Justice for George

parking tickets

The contents of these envelopes helped ease the sting of two parking tickets.

For me, one of the most annoying sights in daily life is the bright yellow envelope tucked under a windshield, signaling that I’ve been ticketed for overtime parking at a city-owned meter.

I’ve largely managed to avoid them while teaching at Portland State University in downtown Portland, but I got nailed twice within the same week late last year — and that left me feeling pretty frazzled.

So imagine my delight when two envelopes of a different color (white) recently arrived in my mailbox, each bearing a document with an official seal of the State of Oregon Judicial Department. They were refund checks, and they arrived without a note of explanation.

But I knew what they were: Redemption! Double redemption!

I could have paid the $44 fine for each of the citations and just moved on. But considering that I typically pay $6 each time I park on the street (the hourly rate is $2), it would have cost me a total of $100 just to do my job on those two half-days. That was too hefty a price in my view, so I appealed.

Yes, I’m one of those who makes time to write to the court to ask for leniency, knowing I can’t take more time to appear in person before a judge.

I admitted that I overstayed the time limit — though it wasn’t by very much either time. But I argued that I was doing “meaningful work” that ran longer than I anticipated; I wasn’t just hanging out at a coffee shop socializing.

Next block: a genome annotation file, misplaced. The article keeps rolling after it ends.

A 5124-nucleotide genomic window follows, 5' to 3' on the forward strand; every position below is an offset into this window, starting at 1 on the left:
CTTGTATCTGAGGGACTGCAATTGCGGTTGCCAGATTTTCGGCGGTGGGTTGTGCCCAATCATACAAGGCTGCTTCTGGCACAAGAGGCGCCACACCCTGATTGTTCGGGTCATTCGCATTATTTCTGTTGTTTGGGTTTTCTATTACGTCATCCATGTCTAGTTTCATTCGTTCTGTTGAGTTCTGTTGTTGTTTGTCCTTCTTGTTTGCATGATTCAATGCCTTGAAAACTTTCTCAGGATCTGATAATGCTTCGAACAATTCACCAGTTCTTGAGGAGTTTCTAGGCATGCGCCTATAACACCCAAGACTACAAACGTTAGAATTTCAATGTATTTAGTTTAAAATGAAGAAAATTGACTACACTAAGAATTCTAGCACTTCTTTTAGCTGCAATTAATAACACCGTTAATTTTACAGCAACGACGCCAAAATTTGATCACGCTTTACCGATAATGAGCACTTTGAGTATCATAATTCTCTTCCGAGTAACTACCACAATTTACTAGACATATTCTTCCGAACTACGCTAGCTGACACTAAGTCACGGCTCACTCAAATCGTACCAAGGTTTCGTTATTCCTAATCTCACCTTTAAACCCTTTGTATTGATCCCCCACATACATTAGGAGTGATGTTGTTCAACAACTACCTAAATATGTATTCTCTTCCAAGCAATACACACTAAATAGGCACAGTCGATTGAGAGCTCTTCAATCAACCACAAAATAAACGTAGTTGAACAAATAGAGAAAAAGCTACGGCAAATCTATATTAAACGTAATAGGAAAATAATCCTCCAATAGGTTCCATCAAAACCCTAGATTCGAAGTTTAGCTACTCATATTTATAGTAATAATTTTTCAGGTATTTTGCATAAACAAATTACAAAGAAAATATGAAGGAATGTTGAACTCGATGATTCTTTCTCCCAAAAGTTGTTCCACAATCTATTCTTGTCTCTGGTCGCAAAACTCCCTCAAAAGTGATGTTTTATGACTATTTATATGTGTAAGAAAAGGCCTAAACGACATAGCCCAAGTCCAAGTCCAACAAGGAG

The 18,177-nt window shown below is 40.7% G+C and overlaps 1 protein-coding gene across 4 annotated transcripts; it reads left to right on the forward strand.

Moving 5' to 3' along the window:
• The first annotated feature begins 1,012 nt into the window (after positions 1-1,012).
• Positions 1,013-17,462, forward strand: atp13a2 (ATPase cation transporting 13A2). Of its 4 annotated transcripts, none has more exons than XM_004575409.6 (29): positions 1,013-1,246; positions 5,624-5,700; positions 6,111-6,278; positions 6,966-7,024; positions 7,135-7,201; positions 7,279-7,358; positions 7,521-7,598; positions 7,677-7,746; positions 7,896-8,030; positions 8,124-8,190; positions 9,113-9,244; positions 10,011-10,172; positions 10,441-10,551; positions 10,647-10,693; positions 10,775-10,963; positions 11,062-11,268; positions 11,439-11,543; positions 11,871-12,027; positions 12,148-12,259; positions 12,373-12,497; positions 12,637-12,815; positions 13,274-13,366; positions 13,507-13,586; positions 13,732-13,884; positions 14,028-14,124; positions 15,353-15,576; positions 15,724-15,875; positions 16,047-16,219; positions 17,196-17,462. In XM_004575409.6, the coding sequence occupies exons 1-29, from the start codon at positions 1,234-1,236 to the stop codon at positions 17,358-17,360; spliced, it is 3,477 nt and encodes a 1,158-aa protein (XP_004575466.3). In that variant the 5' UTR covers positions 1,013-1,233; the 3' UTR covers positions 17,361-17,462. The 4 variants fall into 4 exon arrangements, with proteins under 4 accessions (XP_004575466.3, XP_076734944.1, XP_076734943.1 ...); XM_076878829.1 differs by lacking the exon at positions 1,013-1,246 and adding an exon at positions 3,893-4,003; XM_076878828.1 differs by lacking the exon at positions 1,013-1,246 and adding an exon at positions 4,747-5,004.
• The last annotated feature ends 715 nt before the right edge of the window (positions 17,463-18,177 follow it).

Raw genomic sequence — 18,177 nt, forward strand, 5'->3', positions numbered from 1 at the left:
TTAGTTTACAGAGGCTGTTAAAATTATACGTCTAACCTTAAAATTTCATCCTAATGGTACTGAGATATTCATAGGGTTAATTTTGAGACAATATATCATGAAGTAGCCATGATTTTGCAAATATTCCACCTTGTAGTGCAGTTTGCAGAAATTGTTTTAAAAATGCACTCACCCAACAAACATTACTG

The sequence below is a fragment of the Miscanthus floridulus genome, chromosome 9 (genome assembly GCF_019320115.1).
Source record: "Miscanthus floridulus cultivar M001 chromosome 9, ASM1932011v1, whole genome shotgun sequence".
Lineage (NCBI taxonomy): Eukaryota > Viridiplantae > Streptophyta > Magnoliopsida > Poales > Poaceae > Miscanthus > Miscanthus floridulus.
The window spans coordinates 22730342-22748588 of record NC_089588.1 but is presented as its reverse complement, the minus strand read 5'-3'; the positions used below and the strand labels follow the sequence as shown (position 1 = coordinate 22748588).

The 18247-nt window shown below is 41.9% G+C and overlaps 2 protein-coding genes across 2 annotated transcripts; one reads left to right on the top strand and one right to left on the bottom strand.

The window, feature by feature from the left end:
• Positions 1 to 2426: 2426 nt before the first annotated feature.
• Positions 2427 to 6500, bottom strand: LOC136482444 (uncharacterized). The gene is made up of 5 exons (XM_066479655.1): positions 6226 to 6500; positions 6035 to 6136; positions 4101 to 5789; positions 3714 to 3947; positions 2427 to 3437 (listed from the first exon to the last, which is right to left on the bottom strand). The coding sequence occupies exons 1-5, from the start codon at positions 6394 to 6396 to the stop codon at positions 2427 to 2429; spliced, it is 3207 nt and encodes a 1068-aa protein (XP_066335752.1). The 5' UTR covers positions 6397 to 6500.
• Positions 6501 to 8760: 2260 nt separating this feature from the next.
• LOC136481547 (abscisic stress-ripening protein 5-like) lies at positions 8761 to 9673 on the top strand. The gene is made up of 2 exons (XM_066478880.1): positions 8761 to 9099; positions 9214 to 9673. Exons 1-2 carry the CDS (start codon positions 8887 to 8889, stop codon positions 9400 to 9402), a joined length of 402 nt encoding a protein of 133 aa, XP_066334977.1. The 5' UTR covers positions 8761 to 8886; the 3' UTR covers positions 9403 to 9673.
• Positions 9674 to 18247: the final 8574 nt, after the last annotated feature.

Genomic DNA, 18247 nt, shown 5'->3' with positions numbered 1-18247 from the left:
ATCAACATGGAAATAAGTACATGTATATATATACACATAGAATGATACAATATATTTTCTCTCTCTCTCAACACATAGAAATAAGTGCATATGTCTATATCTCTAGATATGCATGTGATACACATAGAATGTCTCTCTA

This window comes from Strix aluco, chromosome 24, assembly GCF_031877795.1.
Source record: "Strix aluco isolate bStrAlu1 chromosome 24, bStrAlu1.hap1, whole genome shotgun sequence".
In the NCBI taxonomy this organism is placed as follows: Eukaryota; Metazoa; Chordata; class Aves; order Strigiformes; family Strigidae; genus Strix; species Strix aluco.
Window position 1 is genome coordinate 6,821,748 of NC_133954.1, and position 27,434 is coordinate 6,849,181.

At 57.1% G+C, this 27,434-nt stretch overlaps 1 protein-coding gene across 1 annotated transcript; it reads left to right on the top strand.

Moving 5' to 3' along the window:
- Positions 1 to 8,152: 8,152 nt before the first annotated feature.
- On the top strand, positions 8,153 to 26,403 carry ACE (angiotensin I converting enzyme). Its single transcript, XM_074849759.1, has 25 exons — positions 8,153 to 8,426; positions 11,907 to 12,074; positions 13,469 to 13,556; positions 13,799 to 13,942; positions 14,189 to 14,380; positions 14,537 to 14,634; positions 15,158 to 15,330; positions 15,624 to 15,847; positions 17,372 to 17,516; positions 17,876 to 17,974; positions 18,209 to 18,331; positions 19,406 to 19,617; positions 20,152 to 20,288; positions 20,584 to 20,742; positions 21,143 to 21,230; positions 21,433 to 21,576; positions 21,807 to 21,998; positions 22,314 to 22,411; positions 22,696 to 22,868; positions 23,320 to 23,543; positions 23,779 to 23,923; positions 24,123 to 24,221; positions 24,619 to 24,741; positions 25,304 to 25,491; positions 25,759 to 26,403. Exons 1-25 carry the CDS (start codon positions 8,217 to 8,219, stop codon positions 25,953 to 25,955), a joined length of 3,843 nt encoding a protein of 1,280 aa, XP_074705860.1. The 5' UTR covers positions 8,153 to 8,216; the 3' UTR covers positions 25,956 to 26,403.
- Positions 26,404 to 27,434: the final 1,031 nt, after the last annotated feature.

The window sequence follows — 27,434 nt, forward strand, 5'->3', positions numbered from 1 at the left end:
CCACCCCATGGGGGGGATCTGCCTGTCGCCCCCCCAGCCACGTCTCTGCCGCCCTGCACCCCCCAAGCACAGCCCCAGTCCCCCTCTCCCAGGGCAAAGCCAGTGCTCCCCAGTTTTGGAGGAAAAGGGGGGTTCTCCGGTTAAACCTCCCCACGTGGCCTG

In the first case, I taught my regular 8 am class on a Monday, then returned in the afternoon – well outside my regular office hours — for two additional one-on-one meetings and a group discussion with four students. The latter ran long and I returned to my car to find I had received a ticket.

In the second case, on a Friday,  I came in to the office for a single meeting with a student – on a day that I normally am not even on campus – and again got caught up in a discussion that went longer than planned. Another ticket. Sigh.

I ended the letter with an apology and a pledge to adopt a new strategy to avoid further parking citations. I now set an alarm on my desktop computer and on my mobile phone so that I give myself an audible reminder before my metered time expires. It’s working quite well.

I’m happy the judge considered my appeal.

Each refund check was for $20, which nearly cut each $44 ticket nearly in half. With the combined $40, I took Lori to dinner. Forgiveness never tasted so good.

Postscript: Twice last week I pulled into a parking spot on the PSU campus and twice I was rewarded with “free” time.

On Monday, a woman who was leaving the space ahead of me waited until I settled in and offered me a parking receipt with about 90 minutes on it. Sweet.

parking stub

Free time? Why, yes, thank you.

On Thursday, I had moved my car from one spot to another one and was approaching the parking station with my debit card when a man called out, “Hey! Can you use 16 minutes?”

“Sure can,” I replied. “Just what I need.”

Maybe the parking gods have a way of evening things out in the long run. Thanks, generous strangers!

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